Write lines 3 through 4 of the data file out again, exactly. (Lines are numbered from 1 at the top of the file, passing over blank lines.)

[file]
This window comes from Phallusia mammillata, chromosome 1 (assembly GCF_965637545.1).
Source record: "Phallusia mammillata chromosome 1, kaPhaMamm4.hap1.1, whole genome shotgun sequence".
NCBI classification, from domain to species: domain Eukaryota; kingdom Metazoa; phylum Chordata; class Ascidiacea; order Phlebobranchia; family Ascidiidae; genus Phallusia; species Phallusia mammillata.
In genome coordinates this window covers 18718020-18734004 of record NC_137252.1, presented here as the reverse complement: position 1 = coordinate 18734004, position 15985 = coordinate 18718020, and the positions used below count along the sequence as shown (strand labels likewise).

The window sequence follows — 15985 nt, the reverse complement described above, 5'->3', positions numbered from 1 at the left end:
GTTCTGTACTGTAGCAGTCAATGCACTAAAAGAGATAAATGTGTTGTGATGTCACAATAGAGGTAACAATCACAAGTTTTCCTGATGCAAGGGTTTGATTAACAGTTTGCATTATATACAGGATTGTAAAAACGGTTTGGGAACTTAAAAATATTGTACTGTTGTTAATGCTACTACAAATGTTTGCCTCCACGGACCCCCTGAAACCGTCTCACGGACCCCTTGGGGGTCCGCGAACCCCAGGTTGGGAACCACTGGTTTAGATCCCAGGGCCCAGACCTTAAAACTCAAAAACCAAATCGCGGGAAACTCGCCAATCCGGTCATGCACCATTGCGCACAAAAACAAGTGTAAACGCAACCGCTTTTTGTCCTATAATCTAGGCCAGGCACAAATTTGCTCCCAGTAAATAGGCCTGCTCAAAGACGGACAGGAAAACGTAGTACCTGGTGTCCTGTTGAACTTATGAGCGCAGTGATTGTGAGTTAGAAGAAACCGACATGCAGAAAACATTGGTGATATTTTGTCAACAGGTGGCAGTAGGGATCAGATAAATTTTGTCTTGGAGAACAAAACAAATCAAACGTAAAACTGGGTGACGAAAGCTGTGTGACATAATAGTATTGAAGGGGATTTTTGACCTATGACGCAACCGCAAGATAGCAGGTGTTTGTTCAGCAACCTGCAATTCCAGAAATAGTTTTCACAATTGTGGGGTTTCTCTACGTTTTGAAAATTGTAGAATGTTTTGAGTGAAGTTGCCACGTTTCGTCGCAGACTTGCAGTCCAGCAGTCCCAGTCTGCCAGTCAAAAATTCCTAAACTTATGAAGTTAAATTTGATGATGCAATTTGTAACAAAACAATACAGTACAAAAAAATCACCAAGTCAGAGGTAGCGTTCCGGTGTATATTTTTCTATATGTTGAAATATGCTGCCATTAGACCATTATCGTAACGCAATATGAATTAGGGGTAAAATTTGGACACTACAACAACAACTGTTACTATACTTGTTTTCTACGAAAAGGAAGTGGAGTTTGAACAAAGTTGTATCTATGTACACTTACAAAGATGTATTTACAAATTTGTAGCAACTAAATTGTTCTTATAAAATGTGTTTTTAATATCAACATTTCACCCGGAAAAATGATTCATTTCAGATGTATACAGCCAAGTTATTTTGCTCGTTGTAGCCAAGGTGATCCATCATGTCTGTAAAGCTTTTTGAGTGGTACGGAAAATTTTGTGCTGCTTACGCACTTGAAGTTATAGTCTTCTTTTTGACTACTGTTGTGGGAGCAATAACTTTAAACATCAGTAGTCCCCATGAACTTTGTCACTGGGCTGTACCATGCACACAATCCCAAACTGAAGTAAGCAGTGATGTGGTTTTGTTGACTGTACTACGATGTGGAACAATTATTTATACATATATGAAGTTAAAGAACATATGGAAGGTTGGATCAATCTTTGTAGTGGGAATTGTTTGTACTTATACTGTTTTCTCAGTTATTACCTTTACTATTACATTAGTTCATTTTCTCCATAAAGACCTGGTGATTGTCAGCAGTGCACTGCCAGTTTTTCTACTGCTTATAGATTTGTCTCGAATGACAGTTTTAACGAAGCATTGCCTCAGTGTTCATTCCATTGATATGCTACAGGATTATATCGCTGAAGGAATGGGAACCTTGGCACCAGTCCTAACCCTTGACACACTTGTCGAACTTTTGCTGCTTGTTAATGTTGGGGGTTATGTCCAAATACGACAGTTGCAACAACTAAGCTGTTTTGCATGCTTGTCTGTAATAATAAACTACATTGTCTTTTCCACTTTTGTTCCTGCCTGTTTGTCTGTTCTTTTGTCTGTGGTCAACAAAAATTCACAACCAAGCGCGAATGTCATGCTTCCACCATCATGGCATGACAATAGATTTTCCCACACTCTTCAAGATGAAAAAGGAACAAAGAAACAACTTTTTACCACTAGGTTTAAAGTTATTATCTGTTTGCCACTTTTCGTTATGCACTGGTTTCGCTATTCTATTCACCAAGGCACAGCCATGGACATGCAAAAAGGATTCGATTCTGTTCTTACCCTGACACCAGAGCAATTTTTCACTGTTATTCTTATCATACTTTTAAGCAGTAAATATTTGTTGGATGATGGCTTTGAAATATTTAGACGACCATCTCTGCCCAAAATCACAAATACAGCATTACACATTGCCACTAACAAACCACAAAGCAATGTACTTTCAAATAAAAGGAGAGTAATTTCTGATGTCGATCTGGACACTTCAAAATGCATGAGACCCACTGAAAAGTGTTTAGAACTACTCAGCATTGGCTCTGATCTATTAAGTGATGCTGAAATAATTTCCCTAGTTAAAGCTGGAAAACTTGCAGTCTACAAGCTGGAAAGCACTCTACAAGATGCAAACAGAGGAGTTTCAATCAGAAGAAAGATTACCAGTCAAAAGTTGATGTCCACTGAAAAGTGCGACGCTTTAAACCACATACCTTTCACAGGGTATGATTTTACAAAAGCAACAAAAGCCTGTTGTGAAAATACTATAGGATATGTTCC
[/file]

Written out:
NCBI classification, from domain to species: domain Eukaryota; kingdom Metazoa; phylum Chordata; class Ascidiacea; order Phlebobranchia; family Ascidiidae; genus Phallusia; species Phallusia mammillata.
In genome coordinates this window covers 18718020-18734004 of record NC_137252.1, presented here as the reverse complement: position 1 = coordinate 18734004, position 15985 = coordinate 18718020, and the positions used below count along the sequence as shown (strand labels likewise).